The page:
The first “Let’s Kill The CPM” by the illustrious Shelby Bonnie (a founder of CNet and former Chairman of the IAB in the US) argues that the CPM – cost per thousand impressions, the basic sales model of virtually digital display advertising – should be scrapped.

Are online advertising metrics really broken?

Are online advertising metrics really broken?

The second, “What to Measure? Only 16% of the Web Is Clicking Display Ads” from Advertising Age, reviews a study from ComScore and media buying giant Starcom. The report showed that “the number of people online who click display ads has dropped 50% in less than two years, and only 8% of internet users account for 85% of all clicks”.

Given that all digital media buys are based on CPM and the success of all of each of these buys is measured on click-through rate (CTR), these seem to amount to a call for a fairly radical rework of digital advertising worldwide.

Why now?

It seems that the GFC has had a fairly profound impact on the advertising industry in general – and the digital advertising industry in particular.

Online display advertising is still growing in Australia – 19% for the last financial year according to Frost & Sullivan with similar rates of growth predicted over the next few years. However some Australian internet execs are privately suggesting that the GFC has resulted in – or accelerated a tectonic shift in the way “traditional” online media is bought and sold.

At first glance this shift seems to be a product of basic economics – advertisers reduce budget, publishers compete harder for this budget, and prices come down. High school economics, right?

This paradigm would also suggest that when things start picking up, the pendulum will swing back in the publishers’ favour and prices will rise. In this case it doesn’t necessarily seem to be happening – prices seem to be coming back, but not necessarily as far or as fast.

There could be any number of things behind this shift. But in my opinion increased fragmentation of the online has worked in the favour of the advertising buy side. There are simply more sellers willing to compete harder for digital advertising kitty that’s not growing fast enough to sustain them all.

What next?

While Shelby Bonnie suggests writing off the CPM model, that’s easier said than done. The entire digital media buying, selling and fulfilment infrastructures are based on the concept of CPM. And moving to cost per click (CPC) or cost per acquisition (CPA) models are going to cause even bigger problems for display advertising. If people aren’t clicking on display ads there is no CPC, and by extension how can they be acquired as customers from ads they haven’t clicked on?

And as for ComScore/Starcom – while they are pretty bleak in their assessment of click-through as a measure of success, they are not writing off digital display. Their contention is that online display coupled with search advertising can be a potent combination – that is, display advertising drives search behaviour.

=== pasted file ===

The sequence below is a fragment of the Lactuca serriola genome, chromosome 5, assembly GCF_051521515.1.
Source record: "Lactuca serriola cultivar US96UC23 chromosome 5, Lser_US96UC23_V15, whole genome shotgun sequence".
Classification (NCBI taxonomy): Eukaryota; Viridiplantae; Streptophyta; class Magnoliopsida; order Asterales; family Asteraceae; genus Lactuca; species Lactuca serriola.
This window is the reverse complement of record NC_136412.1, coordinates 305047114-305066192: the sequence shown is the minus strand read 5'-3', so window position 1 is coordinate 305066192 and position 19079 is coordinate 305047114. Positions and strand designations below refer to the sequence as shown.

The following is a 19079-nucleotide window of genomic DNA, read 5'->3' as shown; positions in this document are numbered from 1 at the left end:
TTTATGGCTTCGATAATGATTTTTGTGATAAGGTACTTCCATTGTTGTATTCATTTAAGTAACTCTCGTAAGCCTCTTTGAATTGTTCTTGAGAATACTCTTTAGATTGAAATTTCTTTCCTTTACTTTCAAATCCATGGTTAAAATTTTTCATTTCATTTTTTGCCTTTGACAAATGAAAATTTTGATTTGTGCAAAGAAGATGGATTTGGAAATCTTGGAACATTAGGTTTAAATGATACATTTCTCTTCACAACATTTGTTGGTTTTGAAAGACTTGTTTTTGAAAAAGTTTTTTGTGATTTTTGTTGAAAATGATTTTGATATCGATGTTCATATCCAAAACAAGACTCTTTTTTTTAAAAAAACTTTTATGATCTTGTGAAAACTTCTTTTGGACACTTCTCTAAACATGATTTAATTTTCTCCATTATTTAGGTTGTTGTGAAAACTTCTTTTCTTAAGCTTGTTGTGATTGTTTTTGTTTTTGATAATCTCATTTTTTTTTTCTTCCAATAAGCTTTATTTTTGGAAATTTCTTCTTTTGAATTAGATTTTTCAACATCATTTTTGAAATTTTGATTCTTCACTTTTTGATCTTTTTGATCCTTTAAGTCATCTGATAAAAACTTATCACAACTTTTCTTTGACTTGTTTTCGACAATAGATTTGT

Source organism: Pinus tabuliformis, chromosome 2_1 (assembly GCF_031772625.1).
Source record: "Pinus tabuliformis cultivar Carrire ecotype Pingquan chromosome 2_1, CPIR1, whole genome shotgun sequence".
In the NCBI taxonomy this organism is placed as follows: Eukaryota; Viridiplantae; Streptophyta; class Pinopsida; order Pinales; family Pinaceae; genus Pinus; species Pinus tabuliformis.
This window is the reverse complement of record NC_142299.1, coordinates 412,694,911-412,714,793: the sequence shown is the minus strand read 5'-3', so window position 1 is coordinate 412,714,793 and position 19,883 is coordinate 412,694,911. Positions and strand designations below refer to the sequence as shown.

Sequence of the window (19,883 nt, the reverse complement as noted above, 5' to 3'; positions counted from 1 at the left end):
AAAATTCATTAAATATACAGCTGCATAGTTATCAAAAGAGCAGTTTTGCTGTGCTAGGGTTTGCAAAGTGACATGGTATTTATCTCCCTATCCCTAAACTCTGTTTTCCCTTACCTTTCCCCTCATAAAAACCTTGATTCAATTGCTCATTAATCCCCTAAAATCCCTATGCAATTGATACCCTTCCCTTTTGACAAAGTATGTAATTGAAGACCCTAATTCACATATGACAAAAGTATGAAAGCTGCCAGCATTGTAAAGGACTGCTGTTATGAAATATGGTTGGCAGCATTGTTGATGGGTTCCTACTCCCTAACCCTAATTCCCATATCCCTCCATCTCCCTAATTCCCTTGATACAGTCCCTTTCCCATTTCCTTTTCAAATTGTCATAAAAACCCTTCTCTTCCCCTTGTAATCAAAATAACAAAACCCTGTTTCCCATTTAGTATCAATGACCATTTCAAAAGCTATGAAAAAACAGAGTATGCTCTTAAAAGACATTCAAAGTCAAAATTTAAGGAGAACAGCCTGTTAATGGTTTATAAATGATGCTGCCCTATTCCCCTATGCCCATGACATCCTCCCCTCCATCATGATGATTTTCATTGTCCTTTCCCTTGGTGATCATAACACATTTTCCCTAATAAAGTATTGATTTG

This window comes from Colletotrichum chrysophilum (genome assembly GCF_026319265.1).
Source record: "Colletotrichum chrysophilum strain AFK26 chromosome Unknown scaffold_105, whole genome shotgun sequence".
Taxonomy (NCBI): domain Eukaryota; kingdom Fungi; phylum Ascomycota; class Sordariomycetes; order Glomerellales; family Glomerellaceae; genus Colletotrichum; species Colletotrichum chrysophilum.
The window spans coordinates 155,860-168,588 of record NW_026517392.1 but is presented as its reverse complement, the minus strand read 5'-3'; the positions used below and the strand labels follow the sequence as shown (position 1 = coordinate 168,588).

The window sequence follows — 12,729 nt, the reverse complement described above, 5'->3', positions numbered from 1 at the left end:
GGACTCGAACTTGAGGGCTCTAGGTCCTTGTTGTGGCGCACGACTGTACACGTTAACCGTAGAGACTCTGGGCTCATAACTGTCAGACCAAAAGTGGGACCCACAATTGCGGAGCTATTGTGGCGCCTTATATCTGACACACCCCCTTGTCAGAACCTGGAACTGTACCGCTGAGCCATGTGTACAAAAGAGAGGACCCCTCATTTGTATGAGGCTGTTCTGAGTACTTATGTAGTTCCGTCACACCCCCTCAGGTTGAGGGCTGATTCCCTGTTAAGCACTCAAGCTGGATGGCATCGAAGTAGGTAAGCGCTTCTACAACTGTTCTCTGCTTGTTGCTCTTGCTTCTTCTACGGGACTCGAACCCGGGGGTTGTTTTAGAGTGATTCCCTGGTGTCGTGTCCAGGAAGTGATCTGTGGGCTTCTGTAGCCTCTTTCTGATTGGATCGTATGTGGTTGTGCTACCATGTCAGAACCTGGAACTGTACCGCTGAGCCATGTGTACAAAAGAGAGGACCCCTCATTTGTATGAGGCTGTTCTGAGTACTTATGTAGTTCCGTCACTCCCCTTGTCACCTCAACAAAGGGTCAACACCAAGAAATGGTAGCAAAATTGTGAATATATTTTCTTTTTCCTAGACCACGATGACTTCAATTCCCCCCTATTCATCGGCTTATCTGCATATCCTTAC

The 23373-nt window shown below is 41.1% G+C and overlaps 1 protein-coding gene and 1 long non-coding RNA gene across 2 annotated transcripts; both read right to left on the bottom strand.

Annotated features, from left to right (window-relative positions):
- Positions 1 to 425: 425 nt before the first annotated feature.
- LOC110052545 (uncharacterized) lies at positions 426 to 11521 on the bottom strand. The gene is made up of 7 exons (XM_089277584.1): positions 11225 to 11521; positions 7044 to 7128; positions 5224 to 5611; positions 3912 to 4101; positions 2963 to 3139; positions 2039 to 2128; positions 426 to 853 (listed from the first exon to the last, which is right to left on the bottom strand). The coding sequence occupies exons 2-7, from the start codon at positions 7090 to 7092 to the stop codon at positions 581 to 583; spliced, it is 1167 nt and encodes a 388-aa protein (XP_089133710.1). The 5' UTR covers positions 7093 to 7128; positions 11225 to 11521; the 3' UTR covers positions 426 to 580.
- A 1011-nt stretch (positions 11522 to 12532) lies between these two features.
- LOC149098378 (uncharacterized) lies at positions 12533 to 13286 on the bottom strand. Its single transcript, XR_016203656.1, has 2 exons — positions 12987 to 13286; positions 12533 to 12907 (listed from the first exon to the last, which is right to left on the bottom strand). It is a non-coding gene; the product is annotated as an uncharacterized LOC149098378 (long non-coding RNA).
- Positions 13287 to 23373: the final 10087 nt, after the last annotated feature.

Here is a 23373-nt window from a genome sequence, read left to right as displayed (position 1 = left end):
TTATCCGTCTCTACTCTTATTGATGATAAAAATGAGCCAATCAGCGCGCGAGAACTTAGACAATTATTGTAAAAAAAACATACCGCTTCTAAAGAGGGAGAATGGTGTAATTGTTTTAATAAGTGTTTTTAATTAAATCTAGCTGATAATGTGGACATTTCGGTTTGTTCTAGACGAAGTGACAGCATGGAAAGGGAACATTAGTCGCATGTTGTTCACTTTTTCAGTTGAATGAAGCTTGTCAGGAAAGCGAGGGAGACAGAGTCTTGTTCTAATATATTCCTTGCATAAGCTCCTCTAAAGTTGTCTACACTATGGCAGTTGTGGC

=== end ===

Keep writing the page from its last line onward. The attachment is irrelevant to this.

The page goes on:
So to my mind it seems that online display – while theoretically accountable for delivering customers – is and always has been a square peg in a round hole. Marketers perhaps need to accept that engaging consumers with their brand is a different process from driving purchase activity.

Neither is more important than the other, but you can’t necessarily achieve both objectives from the same piece of creative.

App Stores and Garden Walls

September 15, 2009 Leave a comment

Walled gardens are a funny old thing.

They’re fairly roundly disparaged by most observers of the Internet. After all, content consumers don’t want to be told what to consumer they want to be free to choose. Right?

History lesson

But since Quantum Link changed its name to America Online (AOL) in October 1989, walled gardens – and their wall-less equivalent, the portals – have had a big impact on how digital content is consumed.

I’m not calling “lights out” on Google and the use of search engines and social media to access content.

I do, however think its worth remembering that historically the companies who controlled the “pipe” through which content is accessed had a big first mover advantage when it came to monetizing this content.

The issue is not that “pipe” companies haven’t been able to capitalize on this advantage – they just haven’t been able to hold on to it.

I’m not going to turn this into a history lesson – we all know what happened to AOL. My point is that the model has been replicated in the Australian market a number of times since.

Life in the old walls yet?

Life in the old walls yet?

Mobile value added service

When Hutchison Telecommunications – launched 3 Mobile in 2003, Australians got their first real taste of commercial 3G mobile internet. And the content model was a walled garden.

Telstra had at least three failed attempts to crack the mobile content market, Telstra MobileLoop, Telstra i-mode and Telstra Active, were all services that came and went before the launch of NextG in October 2006.

And while some content remains free to browse on Telstra NextG – content sales have become an increasingly important part of the NextG revenue proposition.

Mobile Hybrid Models

One thing that all walled gardens seem to have had in common is an internal tension between content transaction revenue (user pays) and advertising revenue (advertiser pays).